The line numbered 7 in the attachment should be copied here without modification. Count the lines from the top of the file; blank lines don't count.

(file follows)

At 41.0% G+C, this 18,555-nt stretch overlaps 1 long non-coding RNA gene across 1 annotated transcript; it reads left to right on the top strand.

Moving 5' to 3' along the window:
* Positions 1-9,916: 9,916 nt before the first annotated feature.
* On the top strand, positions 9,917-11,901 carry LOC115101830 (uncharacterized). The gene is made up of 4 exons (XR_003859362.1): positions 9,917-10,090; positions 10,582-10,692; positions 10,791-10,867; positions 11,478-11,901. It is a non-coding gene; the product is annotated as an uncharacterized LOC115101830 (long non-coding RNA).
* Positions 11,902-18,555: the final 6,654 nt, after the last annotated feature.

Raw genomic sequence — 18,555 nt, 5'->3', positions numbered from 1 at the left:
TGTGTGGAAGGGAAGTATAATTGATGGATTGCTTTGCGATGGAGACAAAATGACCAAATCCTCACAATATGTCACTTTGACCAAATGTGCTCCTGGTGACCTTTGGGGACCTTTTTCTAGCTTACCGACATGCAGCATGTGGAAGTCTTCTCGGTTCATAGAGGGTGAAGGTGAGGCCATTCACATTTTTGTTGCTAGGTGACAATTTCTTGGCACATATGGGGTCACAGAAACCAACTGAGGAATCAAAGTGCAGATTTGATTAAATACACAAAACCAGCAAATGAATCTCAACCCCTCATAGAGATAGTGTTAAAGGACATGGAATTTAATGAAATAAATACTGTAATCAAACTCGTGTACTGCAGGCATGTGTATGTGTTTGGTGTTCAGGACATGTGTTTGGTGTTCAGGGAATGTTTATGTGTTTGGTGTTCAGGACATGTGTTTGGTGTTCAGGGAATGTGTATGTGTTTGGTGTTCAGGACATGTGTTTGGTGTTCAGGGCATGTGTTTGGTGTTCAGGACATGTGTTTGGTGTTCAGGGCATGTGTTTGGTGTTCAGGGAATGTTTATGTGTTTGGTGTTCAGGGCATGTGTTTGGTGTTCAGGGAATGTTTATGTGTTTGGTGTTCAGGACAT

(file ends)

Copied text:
TGTGTGGAAGGGAAGTATAATTGATGGATTGCTTTGCGATGGAGACAAAATGACCAAATCCTCACAATATGTCACTTTGACCAAATGTGCTCCTGGTGACCTTTGGGGACCTTTTTCTAGCTTACCGACATGCAGCATGTGGAAGTCTTCTCGGTTCATAGAGGGTGAAGGTGAGGCCATTCACATTTTTGTTGCTAGGTGACAATTTCTTGGCACATATGGGGTCACAGAAACCAACTGAGGAATCAAAGTGCAGATTTGATTAAATACACAAAACCAGCAAATGAATCTCAACCCCTCATAGAGATAGTGTTAAAGGACATGGAATTTAATGAAATAAATACTGTAATCAAACTCGTGTACTGCAGGCATGTGTATGTGTTTGGTGTTCAGGACATGTGTTTGGTGTTCAGGGAATGTTTATGTGTTTGGTGTTCAGGACATGTGTTTGGTGTTCAGGGAATGTGTATGTGTTTGGTGTTCAGGACATGTGTTTGGTGTTCAGGGCATGTGTTTGGTGTTCAGGACATGTGTTTGGTGTTCAGGGCATGTGTTTGGTGTTCAGGGAATGTTTATGTGTTTGGTGTTCAGGGCATGTGTTTGGTGTTCAGGGAATGTTTATGTGTTTGGTGTTCAGGACAT